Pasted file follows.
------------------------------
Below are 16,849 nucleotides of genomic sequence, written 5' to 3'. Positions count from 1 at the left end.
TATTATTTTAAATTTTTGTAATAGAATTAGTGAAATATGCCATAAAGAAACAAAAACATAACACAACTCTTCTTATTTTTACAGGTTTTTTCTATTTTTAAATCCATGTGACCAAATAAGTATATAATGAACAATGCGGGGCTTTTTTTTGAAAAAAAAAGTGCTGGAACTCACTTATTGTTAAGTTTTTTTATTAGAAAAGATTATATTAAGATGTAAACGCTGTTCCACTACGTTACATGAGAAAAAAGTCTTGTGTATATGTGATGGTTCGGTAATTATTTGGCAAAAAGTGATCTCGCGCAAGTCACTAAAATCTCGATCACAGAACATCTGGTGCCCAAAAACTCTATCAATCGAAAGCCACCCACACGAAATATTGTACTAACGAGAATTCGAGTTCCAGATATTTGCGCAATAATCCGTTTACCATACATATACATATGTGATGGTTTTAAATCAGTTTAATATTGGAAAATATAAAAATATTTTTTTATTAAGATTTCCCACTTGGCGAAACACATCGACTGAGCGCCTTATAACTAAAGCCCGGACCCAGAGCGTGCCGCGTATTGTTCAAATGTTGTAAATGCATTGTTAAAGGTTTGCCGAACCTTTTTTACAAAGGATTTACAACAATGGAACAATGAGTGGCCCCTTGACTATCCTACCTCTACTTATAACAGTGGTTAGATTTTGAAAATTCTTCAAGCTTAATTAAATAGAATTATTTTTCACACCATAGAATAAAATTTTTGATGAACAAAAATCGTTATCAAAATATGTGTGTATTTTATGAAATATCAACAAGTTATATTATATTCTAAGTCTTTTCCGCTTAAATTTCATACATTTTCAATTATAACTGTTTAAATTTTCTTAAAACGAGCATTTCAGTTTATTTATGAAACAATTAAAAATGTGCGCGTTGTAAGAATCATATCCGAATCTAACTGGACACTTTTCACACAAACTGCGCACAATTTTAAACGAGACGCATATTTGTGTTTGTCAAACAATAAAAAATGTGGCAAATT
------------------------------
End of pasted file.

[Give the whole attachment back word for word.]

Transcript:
Below are 16,849 nucleotides of genomic sequence, written 5' to 3'. Positions count from 1 at the left end.
TATTATTTTAAATTTTTGTAATAGAATTAGTGAAATATGCCATAAAGAAACAAAAACATAACACAACTCTTCTTATTTTTACAGGTTTTTTCTATTTTTAAATCCATGTGACCAAATAAGTATATAATGAACAATGCGGGGCTTTTTTTTGAAAAAAAAAGTGCTGGAACTCACTTATTGTTAAGTTTTTTTATTAGAAAAGATTATATTAAGATGTAAACGCTGTTCCACTACGTTACATGAGAAAAAAGTCTTGTGTATATGTGATGGTTCGGTAATTATTTGGCAAAAAGTGATCTCGCGCAAGTCACTAAAATCTCGATCACAGAACATCTGGTGCCCAAAAACTCTATCAATCGAAAGCCACCCACACGAAATATTGTACTAACGAGAATTCGAGTTCCAGATATTTGCGCAATAATCCGTTTACCATACATATACATATGTGATGGTTTTAAATCAGTTTAATATTGGAAAATATAAAAATATTTTTTTATTAAGATTTCCCACTTGGCGAAACACATCGACTGAGCGCCTTATAACTAAAGCCCGGACCCAGAGCGTGCCGCGTATTGTTCAAATGTTGTAAATGCATTGTTAAAGGTTTGCCGAACCTTTTTTACAAAGGATTTACAACAATGGAACAATGAGTGGCCCCTTGACTATCCTACCTCTACTTATAACAGTGGTTAGATTTTGAAAATTCTTCAAGCTTAATTAAATAGAATTATTTTTCACACCATAGAATAAAATTTTTGATGAACAAAAATCGTTATCAAAATATGTGTGTATTTTATGAAATATCAACAAGTTATATTATATTCTAAGTCTTTTCCGCTTAAATTTCATACATTTTCAATTATAACTGTTTAAATTTTCTTAAAACGAGCATTTCAGTTTATTTATGAAACAATTAAAAATGTGCGCGTTGTAAGAATCATATCCGAATCTAACTGGACACTTTTCACACAAACTGCGCACAATTTTAAACGAGACGCATATTTGTGTTTGTCAAACAATAAAAAATGTGGCAAATT